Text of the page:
The claimant has appealed the commissioner’s findings. The claimant contends that the commissioner erred in failing to find that the claimant was totally disabled. Whether a claimant is totally disabled is a factual determination for the trial commissioner to make based on the weight and credibility that he gives to the evidence before him. Dudley v. Wadsworth Glen, 3942 CRB-8-98-12 (October 14, 1999), aff’d, 60 Conn. App. 907 (2000)(per curiam); Hidvegi v. Nidec Corporation, 3607 CRB-5-97-5 (June 15, 1998); Meredina v. Anderson Insurance Co., 3460 CRB-3-96-11 (April 8, 1998). Upon reviewing the evidence which forms the foundation of this determination, we will not disturb the commissioner’s decision unless his conclusions are contrary to law, or based on impermissible or unreasonable factual inferences. Fair v. People’s Savings Bank, 207 Conn. 535, 539 (1988). Here doctors Fisher, Bazos, Rubinstein and Selden all opined that the claimant had a work capacity. Although the claimant’s treating physicians had a different opinion, it is the trial commissioner’s prerogative to be the arbiter of competing medical opinions. D’Agostino v. Hamilton Standard, 4146 CRB-6-99-11 (February 21, 2001); Sealey v. Pfizer, Inc., 3708 CRB-8-97-10 (January 28, 1999).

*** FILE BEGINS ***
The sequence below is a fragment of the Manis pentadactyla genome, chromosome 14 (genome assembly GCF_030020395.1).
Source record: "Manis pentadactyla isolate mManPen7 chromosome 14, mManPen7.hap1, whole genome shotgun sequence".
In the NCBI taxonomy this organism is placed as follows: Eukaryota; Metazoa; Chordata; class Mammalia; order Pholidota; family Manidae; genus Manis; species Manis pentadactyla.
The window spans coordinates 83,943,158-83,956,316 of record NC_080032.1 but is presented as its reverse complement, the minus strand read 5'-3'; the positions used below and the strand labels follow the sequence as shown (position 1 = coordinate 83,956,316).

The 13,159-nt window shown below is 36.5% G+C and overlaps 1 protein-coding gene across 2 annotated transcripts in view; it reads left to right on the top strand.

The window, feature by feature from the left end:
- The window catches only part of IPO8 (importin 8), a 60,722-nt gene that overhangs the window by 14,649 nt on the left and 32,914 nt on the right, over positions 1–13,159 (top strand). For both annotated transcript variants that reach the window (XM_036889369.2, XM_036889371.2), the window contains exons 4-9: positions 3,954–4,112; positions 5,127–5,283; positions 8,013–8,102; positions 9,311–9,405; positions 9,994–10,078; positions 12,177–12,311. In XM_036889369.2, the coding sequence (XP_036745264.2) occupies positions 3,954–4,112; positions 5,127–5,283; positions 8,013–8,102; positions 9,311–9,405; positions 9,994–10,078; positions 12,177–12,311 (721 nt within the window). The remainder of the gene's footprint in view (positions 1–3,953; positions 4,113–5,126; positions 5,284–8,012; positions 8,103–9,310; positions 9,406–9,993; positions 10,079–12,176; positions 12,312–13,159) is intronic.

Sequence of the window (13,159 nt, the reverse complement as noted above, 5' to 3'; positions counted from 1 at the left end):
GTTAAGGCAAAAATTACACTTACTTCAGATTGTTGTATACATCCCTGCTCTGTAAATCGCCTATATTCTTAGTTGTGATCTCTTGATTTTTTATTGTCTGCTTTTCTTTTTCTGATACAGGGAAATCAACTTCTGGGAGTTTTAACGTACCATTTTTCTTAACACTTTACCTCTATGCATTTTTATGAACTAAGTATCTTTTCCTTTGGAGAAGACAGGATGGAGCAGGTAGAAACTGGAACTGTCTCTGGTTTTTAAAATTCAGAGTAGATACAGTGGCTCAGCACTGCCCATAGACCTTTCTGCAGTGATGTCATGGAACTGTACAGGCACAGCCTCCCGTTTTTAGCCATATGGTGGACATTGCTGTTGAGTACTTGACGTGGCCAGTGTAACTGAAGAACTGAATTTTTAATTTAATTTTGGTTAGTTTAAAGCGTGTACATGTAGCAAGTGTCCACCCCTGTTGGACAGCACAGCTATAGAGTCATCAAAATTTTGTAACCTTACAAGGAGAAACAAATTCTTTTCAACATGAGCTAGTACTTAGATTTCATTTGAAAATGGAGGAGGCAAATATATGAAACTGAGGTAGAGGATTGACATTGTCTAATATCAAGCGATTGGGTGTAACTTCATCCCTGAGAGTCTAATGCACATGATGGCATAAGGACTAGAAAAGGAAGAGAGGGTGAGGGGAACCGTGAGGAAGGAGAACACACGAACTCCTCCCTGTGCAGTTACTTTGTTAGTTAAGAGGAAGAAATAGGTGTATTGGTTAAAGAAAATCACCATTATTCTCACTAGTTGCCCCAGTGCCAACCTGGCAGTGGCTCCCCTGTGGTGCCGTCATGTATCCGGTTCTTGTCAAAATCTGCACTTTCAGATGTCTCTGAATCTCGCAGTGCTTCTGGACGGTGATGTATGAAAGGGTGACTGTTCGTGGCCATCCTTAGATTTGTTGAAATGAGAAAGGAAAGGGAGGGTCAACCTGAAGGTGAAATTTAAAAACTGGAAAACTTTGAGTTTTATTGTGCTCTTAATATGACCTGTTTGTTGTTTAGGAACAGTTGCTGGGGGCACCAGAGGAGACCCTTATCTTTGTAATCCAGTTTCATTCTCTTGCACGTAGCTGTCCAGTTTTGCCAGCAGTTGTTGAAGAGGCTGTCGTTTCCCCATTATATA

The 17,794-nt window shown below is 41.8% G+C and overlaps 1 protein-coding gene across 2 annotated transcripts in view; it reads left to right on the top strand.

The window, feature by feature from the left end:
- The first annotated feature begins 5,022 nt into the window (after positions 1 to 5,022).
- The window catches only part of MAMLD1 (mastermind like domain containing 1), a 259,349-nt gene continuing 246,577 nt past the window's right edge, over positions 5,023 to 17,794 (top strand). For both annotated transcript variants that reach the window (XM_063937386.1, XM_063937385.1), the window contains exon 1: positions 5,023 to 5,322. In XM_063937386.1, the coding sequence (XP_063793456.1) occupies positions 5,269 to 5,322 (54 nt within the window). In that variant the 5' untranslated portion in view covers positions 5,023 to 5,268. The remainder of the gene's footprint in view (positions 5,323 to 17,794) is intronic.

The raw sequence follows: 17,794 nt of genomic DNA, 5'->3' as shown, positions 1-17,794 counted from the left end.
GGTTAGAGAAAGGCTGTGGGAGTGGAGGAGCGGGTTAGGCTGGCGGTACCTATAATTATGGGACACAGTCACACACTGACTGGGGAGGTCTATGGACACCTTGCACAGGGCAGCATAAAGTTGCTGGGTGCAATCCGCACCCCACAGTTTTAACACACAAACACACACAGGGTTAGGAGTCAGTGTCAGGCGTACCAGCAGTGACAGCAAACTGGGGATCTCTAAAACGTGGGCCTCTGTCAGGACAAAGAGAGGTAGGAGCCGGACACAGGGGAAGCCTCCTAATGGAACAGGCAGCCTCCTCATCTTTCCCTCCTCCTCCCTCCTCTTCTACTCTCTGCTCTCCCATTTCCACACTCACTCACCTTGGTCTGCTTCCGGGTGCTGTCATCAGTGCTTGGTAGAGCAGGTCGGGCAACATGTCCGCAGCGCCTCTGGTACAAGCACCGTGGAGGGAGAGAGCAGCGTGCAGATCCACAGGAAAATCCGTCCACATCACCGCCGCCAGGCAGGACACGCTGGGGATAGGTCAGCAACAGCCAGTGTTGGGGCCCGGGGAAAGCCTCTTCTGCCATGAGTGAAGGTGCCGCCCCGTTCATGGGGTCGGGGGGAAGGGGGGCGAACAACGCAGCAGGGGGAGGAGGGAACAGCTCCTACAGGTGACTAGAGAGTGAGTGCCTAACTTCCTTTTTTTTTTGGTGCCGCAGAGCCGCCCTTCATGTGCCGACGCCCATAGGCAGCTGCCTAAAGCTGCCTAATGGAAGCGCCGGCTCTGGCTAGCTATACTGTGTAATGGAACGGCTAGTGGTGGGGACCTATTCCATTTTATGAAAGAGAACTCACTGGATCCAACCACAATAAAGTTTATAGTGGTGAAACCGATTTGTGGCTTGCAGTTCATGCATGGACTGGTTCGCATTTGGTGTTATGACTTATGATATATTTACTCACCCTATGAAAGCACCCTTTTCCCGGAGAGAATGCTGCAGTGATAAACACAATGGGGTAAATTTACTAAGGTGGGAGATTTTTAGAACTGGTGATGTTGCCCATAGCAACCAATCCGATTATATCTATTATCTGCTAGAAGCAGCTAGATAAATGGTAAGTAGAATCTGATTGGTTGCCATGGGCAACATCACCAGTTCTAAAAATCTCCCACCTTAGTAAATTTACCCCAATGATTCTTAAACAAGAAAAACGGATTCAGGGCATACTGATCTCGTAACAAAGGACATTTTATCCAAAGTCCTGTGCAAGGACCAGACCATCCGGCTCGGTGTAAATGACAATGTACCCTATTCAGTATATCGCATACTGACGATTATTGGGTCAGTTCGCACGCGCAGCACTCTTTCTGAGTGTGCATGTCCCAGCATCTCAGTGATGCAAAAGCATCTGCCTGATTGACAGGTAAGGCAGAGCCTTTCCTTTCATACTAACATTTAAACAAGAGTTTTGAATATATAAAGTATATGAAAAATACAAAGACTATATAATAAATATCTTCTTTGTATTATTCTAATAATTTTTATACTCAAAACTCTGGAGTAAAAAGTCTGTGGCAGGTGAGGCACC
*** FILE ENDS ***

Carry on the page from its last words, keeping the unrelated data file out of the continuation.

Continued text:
The claimant asserts that the commissioner’s findings regarding total disability are flawed because the trier’s reliance on the respondents’ experts which only evaluated whether the knee, the back, or the psychiatric disability alone would disable the claimant. The claimant contends that the trier must rely on an opinion that takes into account the combination of all of the claimant’s injuries. Below we affirm the trier’s findings that the claimant’s only disabilities relate to his knee and foot. For this reason, there is no need for a more inclusive medical opinion than those on which the trial commissioner relied. However, we note that the trial commissioner ultimately decides the extent to which a medical opinion is relevant to the claimant’s injuries. It is the duty of this board to defer to that determination on review as long as it is based on the evidence before him. Here, there is evidence on which the commissioner could rely that the claimant was not totally disabled based on the injuries that the trier found to be compensable, therefore, we see no error.